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Deserter Who Claimed Abduction Gets 2 Years

A Saratov region conscript who said he had been kidnapped and forced to work in a factory has been convicted of desertion and sentenced to two years in a settlement colony.

Private Andrei Popov was reported missing in 2000. But he returned home in August, saying he had been kidnapped 10 months into his service and forced to work in brick factories in Dagestan.

Prosecutors argued that Popov fled his division before hiding and illegally working in Dagestan.

In November, Popov changed his story and pleaded guilty. His lawyer acknowledged that there was no evidence that Popov had been held against his will.

On Tuesday, the two said they were satisfied with the verdict.

"The difference between four years in a prison colony, which is what prosecutors asked for, and two years in a settlement colony is night and day," Popov's lawyer said, RIA-Novosti reported.

"I was hoping for this verdict," Popov said.

But human rights defenders cast doubt on Popov's confession and said he wasn't fit to stand trial.

"Whether or not Popov told the truth is irrelevant," said Valentina Melnikova, secretary of the Union of Committees of Soldiers' Mothers in Russia.

If a soldier is medically unfit to serve, he is unfit to stand trial in a military court, she said, adding that Popov was not given a medical examination that could have revealed health problems.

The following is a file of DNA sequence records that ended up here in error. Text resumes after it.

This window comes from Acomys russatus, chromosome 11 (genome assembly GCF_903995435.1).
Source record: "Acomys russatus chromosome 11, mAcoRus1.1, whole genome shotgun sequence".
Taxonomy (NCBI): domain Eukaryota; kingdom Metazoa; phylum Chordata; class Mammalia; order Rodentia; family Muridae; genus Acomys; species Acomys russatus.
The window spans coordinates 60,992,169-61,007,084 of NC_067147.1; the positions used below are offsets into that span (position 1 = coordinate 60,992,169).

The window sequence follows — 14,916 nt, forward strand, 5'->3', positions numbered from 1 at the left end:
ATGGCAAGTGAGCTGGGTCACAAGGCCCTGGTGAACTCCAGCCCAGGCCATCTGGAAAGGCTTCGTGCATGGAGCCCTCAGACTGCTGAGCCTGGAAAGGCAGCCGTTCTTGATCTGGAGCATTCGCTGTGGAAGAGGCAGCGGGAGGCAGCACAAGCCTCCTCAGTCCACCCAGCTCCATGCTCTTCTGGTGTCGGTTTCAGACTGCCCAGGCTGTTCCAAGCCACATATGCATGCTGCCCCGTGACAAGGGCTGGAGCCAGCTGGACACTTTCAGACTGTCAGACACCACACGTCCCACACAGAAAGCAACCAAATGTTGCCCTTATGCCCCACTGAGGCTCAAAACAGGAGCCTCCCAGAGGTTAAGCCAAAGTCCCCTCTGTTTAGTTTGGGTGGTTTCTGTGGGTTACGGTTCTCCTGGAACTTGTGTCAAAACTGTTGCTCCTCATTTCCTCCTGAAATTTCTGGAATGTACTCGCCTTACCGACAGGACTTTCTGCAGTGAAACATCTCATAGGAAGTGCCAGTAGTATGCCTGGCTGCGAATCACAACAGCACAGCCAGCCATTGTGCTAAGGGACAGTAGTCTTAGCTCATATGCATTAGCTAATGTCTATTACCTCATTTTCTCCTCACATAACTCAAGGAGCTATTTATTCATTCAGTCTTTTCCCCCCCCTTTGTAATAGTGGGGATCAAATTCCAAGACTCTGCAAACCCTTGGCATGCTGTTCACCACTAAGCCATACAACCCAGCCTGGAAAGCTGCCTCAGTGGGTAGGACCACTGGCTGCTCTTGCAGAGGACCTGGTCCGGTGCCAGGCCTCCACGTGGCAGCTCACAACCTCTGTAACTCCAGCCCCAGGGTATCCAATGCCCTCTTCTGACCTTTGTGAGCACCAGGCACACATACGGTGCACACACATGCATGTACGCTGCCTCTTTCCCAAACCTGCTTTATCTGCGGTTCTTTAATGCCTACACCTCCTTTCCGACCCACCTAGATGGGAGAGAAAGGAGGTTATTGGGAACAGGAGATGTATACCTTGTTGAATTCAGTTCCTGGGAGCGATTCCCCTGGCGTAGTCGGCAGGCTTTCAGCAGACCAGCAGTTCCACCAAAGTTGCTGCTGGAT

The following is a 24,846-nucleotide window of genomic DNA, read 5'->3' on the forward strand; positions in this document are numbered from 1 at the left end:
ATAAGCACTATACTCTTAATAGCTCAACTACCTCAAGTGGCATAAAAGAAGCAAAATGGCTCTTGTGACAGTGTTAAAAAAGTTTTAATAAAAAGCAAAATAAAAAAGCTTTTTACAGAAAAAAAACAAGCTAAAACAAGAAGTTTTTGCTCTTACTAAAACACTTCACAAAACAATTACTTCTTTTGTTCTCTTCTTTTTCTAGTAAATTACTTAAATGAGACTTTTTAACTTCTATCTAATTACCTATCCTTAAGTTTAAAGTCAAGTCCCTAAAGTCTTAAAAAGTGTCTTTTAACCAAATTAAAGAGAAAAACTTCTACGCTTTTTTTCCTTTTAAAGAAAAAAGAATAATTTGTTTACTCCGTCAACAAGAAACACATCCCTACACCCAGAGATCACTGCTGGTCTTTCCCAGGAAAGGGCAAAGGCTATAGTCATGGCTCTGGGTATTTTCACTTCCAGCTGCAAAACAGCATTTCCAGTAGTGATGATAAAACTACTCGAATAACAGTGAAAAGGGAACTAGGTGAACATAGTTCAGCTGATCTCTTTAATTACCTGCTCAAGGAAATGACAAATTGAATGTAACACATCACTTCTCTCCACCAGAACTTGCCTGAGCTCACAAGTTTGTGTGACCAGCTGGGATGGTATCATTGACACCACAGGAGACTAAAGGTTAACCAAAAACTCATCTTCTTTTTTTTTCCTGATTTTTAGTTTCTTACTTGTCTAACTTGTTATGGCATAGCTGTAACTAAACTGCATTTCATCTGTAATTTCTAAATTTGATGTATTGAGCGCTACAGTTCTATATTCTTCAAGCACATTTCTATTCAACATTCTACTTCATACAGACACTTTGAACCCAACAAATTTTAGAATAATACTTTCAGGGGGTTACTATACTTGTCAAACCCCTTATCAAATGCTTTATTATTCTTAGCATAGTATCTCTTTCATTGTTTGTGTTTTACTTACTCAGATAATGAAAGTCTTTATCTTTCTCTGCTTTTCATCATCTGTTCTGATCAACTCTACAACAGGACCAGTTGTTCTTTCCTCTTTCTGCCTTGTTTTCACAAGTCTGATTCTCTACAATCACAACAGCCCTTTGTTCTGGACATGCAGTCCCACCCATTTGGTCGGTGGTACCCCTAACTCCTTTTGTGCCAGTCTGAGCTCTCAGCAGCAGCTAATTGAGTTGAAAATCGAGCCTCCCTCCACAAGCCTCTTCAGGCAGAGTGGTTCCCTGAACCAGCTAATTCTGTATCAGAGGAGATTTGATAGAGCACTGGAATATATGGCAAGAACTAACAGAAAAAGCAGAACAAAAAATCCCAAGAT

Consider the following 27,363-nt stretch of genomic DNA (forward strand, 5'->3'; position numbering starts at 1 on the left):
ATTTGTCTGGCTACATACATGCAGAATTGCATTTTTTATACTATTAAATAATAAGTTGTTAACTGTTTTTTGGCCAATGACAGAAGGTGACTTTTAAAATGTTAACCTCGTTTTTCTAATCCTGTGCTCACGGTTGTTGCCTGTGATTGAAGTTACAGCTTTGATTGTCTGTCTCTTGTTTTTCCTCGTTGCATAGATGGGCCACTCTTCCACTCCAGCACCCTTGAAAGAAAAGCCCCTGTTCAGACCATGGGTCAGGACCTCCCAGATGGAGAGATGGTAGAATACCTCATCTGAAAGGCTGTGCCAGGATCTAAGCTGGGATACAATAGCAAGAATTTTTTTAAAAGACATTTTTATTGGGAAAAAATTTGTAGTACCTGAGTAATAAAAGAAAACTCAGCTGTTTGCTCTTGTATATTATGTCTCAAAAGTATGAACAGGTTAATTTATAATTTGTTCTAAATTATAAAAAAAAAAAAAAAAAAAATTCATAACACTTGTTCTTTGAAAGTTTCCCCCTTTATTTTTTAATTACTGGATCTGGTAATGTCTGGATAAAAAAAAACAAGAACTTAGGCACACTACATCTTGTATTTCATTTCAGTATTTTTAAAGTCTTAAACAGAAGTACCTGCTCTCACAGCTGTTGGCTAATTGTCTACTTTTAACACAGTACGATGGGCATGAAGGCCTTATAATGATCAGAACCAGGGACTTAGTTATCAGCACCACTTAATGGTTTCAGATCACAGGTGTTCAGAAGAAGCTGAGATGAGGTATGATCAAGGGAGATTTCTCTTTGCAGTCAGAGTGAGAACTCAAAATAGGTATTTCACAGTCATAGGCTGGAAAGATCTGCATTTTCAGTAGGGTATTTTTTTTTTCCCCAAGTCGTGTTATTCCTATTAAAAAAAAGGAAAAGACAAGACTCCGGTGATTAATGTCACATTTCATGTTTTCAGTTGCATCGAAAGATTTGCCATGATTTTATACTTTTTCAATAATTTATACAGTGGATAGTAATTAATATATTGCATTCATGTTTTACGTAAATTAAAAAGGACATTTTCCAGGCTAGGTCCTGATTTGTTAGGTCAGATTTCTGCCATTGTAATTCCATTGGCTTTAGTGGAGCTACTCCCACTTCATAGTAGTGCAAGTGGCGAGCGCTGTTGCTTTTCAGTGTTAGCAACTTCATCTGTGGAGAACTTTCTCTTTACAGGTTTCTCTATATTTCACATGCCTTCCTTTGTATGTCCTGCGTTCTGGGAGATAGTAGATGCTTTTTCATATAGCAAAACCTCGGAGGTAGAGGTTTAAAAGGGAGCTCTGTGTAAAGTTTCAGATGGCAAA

"I could tell from the photograph. He's pale and missing teeth. There's something physically wrong with him," she said.

Lidia Sviridova, director of Soldiers' Mothers of Saratov Region, said co-workers recognized Popov at the plant where he claimed to have worked, and plant managers couldn't produce documentation certifying that he was a paid employee.

"It's evidence that Andrei … was in fact held illegally," she said, Gazeta.ru reported.

Directors of two brick factories implicated by Popov have denied the allegations.

Dmitry Pyslar, of the advocacy group For Human Rights, said Popov's initial claims were entirely plausible and that slavery among soldiers is endemic in the armed forces.

He speculated that Popov's confession had been forced.

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